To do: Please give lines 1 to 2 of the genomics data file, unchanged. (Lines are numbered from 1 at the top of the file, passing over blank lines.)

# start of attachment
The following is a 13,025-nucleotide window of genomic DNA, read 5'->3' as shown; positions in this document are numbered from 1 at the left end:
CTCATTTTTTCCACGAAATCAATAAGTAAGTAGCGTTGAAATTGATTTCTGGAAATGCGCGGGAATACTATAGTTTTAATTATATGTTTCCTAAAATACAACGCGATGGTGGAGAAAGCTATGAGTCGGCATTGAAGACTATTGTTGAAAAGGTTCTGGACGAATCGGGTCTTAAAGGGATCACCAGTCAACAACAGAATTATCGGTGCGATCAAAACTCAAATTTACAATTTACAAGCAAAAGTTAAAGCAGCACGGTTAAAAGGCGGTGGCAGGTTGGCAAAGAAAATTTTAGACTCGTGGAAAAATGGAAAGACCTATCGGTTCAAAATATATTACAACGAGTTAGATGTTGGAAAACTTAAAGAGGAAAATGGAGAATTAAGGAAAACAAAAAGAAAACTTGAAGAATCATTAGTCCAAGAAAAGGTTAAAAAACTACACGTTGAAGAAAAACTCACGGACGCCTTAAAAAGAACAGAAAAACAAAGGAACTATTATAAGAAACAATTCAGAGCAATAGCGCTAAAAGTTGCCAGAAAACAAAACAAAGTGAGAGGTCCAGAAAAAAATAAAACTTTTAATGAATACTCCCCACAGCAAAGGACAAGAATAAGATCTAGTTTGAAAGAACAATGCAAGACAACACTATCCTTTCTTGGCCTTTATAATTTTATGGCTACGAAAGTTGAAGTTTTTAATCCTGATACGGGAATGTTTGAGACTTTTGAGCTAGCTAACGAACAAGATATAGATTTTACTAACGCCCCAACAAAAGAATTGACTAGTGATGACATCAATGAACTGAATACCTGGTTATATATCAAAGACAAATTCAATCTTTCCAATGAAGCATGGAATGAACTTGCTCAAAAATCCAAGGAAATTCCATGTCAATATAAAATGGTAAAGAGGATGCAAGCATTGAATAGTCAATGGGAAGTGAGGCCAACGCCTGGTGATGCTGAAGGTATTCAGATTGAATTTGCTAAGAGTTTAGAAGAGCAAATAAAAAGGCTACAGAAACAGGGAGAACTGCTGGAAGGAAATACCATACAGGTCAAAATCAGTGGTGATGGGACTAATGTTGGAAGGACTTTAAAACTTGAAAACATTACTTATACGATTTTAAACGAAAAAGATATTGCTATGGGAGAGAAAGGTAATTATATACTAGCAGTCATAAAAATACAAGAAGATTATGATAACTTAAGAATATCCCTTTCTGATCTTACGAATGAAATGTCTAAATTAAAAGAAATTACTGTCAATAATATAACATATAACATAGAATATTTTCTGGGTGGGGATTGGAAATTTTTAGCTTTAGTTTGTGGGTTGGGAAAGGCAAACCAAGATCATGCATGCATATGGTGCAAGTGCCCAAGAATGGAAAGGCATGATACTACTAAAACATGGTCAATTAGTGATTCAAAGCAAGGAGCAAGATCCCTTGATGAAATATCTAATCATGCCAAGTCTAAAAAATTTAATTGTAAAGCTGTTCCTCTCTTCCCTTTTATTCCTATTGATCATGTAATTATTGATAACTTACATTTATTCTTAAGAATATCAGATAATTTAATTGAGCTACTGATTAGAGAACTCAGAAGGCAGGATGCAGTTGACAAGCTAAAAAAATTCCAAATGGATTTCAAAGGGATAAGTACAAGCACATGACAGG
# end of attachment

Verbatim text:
The following is a 13,025-nucleotide window of genomic DNA, read 5'->3' as shown; positions in this document are numbered from 1 at the left end:
CTCATTTTTTCCACGAAATCAATAAGTAAGTAGCGTTGAAATTGATTTCTGGAAATGCGCGGGAATACTATAGTTTTAATTATATGTTTCCTAAAATACAACGCGATGGTGGAGAAAGCTATGAGTCGGCATTGAAGACTATTGTTGAAAAGGTTCTGGACGAATCGGGTCTTAAAGGGATCACCAGTCAACAACAGAATTATCGGTGCGATCAAAACTCAAATTTACAATTTACAAGCAAAAGTTAAAGCAGCACGGTTAAAAGGCGGTGGCAGGTTGGCAAAGAAAATTTTAGACTCGTGGAAAAATGGAAAGACCTATCGGTTCAAAATATATTACAACGAGTTAGATGTTGGAAAACTTAAAGAGGAAAATGGAGAATTAAGGAAAACAAAAAGAAAACTTGAAGAATCATTAGTCCAAGAAAAGGTTAAAAAACTACACGTTGAAGAAAAACTCACGGACGCCTTAAAAAGAACAGAAAAACAAAGGAACTATTATAAGAAACAATTCAGAGCAATAGCGCTAAAAGTTGCCAGAAAACAAAACAAAGTGAGAGGTCCAGAAAAAAATAAAACTTTTAATGAATACTCCCCACAGCAAAGGACAAGAATAAGATCTAGTTTGAAAGAACAATGCAAGACAACACTATCCTTTCTTGGCCTTTATAATTTTATGGCTACGAAAGTTGAAGTTTTTAATCCTGATACGGGAATGTTTGAGACTTTTGAGCTAGCTAACGAACAAGATATAGATTTTACTAACGCCCCAACAAAAGAATTGACTAGTGATGACATCAATGAACTGAATACCTGGTTATATATCAAAGACAAATTCAATCTTTCCAATGAAGCATGGAATGAACTTGCTCAAAAATCCAAGGAAATTCCATGTCAATATAAAATGGTAAAGAGGATGCAAGCATTGAATAGTCAATGGGAAGTGAGGCCAACGCCTGGTGATGCTGAAGGTATTCAGATTGAATTTGCTAAGAGTTTAGAAGAGCAAATAAAAAGGCTACAGAAACAGGGAGAACTGCTGGAAGGAAATACCATACAGGTCAAAATCAGTGGTGATGGGACTAATGTTGGAAGGACTTTAAAACTTGAAAACATTACTTATACGATTTTAAACGAAAAAGATATTGCTATGGGAGAGAAAGGTAATTATATACTAGCAGTCATAAAAATACAAGAAGATTATGATAACTTAAGAATATCCCTTTCTGATCTTACGAATGAAATGTCTAAATTAAAAGAAATTACTGTCAATAATATAACATATAACATAGAATATTTTCTGGGTGGGGATTGGAAATTTTTAGCTTTAGTTTGTGGGTTGGGAAAGGCAAACCAAGATCATGCATGCATATGGTGCAAGTGCCCAAGAATGGAAAGGCATGATACTACTAAAACATGGTCAATTAGTGATTCAAAGCAAGGAGCAAGATCCCTTGATGAAATATCTAATCATGCCAAGTCTAAAAAATTTAATTGTAAAGCTGTTCCTCTCTTCCCTTTTATTCCTATTGATCATGTAATTATTGATAACTTACATTTATTCTTAAGAATATCAGATAATTTAATTGAGCTACTGATTAGAGAACTCAGAAGGCAGGATGCAGTTGACAAGCTAAAAAAATTCCAAATGGATTTCAAAGGGATAAGTACAAGCACATGACAGG